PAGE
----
Friday, June 19, 2009

The Fitness Center

Dear George,

When our friend Donna invited me in January to try out the Fitness Center as her guest, I was dubious but went along as a lark. Years ago Katja bought me a one-year gym membership for my birthday. The whole thing made me nervous. I didn’t want to go by myself, and I put it off until the year finally came to an end. All I got for her $200 expenditure was a T-shirt with a fitness logo. Going there with somebody was much easier. Donna showed me the various machines for an hour or so. It was fun and I decided on the spot to sign up. Partly I have lots of time on my hands and am looking for ways to fill it up. Also I’m a few decades older than the first time around and am necessarily more concerned about good health. Plus I liked the fact that everybody there was so busy working on their own individual machines that you don’t have to talk to anybody. I can do this, I thought to myself.

The Fitness Center is a big fancy place. It’s associated with a big hospital on the west side of town and is housed in its own large building on the hospital grounds. The first floor has a lobby, warm water pool, lap pool, whirlpool, sauna, locker rooms, and offices. The second floor has a main workout room with roughly sixty cardio and strength machines, a spinning room, rooms for group classes, separate physical therapy and cardio rehab units, and other meeting rooms. The big fitness room is about 35 yards by 50 yards. There are recumbent and upright bikes at the front; then treadmills, ellipticals, and arc trainers; upper and lower body strength machines; and a free weight lifting area. This is where I spend my time.

I had an initial diagnostic meeting with one of the trainers, Ellen, a friendly blond woman in her late twenties. Ellen remarked that she had expected from my application to meet a shrunken gray-haired man, but I looked pretty well-preserved for my age. She interviewed me and had me do some physical tasks. I had judged myself to be in excellent shape until she scored my results and reported that my body age is roughly a decade older than my chronological age (about my father’s age when he died). That got my attention. I told myself later that they do this to motivate new members by scaring the wits out of them. Whether true or not, Ellen’s input was successful. She scheduled me for back-to-back meetings with Rocky, another trainer and former football player, who set me up on six strength machines the first week and added four more in the second week. These machines are state of the art, very solid, and completely smooth in their operation (thus minimizing the likelihood of injury).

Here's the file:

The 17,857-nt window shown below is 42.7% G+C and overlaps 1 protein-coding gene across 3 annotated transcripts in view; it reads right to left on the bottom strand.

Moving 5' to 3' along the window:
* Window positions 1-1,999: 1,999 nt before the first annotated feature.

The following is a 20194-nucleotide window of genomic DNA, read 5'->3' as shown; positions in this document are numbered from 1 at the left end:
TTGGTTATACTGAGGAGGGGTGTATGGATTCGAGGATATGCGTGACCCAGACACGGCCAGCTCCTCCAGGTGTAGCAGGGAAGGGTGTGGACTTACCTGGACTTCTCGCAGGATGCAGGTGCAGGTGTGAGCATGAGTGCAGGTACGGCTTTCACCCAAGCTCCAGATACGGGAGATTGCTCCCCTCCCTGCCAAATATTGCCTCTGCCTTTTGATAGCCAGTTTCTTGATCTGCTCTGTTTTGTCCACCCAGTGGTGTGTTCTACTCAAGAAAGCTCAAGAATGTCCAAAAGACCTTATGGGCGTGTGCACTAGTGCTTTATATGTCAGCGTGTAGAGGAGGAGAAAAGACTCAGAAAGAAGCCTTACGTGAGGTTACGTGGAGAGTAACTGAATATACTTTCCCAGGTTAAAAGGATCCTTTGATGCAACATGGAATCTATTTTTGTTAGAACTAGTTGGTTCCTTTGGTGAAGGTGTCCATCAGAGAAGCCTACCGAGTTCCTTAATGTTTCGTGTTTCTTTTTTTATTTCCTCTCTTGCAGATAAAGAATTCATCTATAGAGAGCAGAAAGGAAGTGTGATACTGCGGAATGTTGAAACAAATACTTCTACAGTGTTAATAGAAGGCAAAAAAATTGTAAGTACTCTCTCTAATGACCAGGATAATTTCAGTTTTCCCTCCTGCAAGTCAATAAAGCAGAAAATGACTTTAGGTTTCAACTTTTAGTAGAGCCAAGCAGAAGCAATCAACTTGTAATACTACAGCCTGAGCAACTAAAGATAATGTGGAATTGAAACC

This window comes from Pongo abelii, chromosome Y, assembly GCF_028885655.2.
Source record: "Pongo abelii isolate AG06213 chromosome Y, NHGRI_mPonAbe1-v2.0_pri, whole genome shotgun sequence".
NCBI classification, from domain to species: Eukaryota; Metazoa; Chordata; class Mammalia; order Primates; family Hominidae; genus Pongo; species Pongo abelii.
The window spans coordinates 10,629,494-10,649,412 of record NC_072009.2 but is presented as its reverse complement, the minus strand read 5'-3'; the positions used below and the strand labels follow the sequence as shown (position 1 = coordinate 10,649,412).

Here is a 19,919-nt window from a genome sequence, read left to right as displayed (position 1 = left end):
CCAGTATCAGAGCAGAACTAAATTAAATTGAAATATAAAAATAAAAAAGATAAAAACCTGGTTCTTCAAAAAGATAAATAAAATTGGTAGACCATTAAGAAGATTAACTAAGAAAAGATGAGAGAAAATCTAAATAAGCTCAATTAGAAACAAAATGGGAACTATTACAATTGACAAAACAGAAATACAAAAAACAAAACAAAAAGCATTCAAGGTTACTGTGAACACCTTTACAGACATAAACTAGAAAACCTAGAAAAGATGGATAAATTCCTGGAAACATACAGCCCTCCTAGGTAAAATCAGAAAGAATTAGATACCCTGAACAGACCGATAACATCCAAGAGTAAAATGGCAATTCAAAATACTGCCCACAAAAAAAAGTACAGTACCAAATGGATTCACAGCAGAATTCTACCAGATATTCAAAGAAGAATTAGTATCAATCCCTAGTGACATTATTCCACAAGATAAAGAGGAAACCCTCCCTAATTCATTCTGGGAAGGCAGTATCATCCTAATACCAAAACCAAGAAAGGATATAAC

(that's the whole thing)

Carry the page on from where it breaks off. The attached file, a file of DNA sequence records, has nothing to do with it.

The fitness center has a diverse clientele. Because it’s hospital-associated, there are a lot of older people, some number of whom have graduated from the cardio or physical therapy units and are continuing in the fitness center. These folks tend to be in fragile physical condition, using wheelchairs or walkers or canes. They are people I admire the most, given their strenuous effort in dealing with major health or disability problems. At the opposite end of the age spectrum, there are young people in their twenties who are exceedingly fit and have clearly been using the gym for a good while. There are lots of overweight men and women, sweating off pounds and inches on the treadmill. Some of the gym regulars look like former professional football players, barrel-chested with arms like tree trunks. They concentrate on weight-lifting. Others are completely wiry without an ounce of body fat – they’re labeled “sticks” in the fitness world jargon, and they work out on treadmills or ellipticals at a frightening pace. There are similar numbers of women and men. Standard apparel is T-shirt and workout shorts, though you also see people in jeans, plaid shirts, and cowboy boots. I initially bought a couple of warmup shorts at Wal-Mart, but then discovered that Goodwill has a lot of gym apparel, apparently donated by overly enthusiastic persons who purchased their Nike outfits but never got around to using them. Given my obsessiveness about collecting, I now have a very well-stocked thrift shop wardrobe, along with a Menominee Maroons gym bag in which to carry my gear.

An appealing part of the fitness center is that many of the machines (particularly the strength machines) are hooked up to a computerized system which records details of your performance in a cumulative data base, enabling tracking of the your workouts over time. This provides accurate data about pounds lifted, cardio time, and calories burned, as well as offering comparisons with 700 local and 100,000 world-wide users. Calories are represented by “Apples”, and weight lifted is calculated by Elephants. I lifted 43 Elephants in May. Needless to say, this cumulative, quantitative feature has high appeal to me. Donna claims that I like to look at my points on the computer more than doing the actual workouts which generate them.

Right now the Fitness Center occupies an important part of my existential universe. For the first couple of months I approached it with feverish intensity, going to the gym five or six days a week and spending two to three hours each time. Now I’ve leveled off to three to five days a week for an hour or two. This venture has taken on a lot of personal meaning, mostly centered around diffuse anxieties about death and efforts to conquer the threat of old age. I realize nobody is ultimately successful in this venture, but a good workout helps for the time being.



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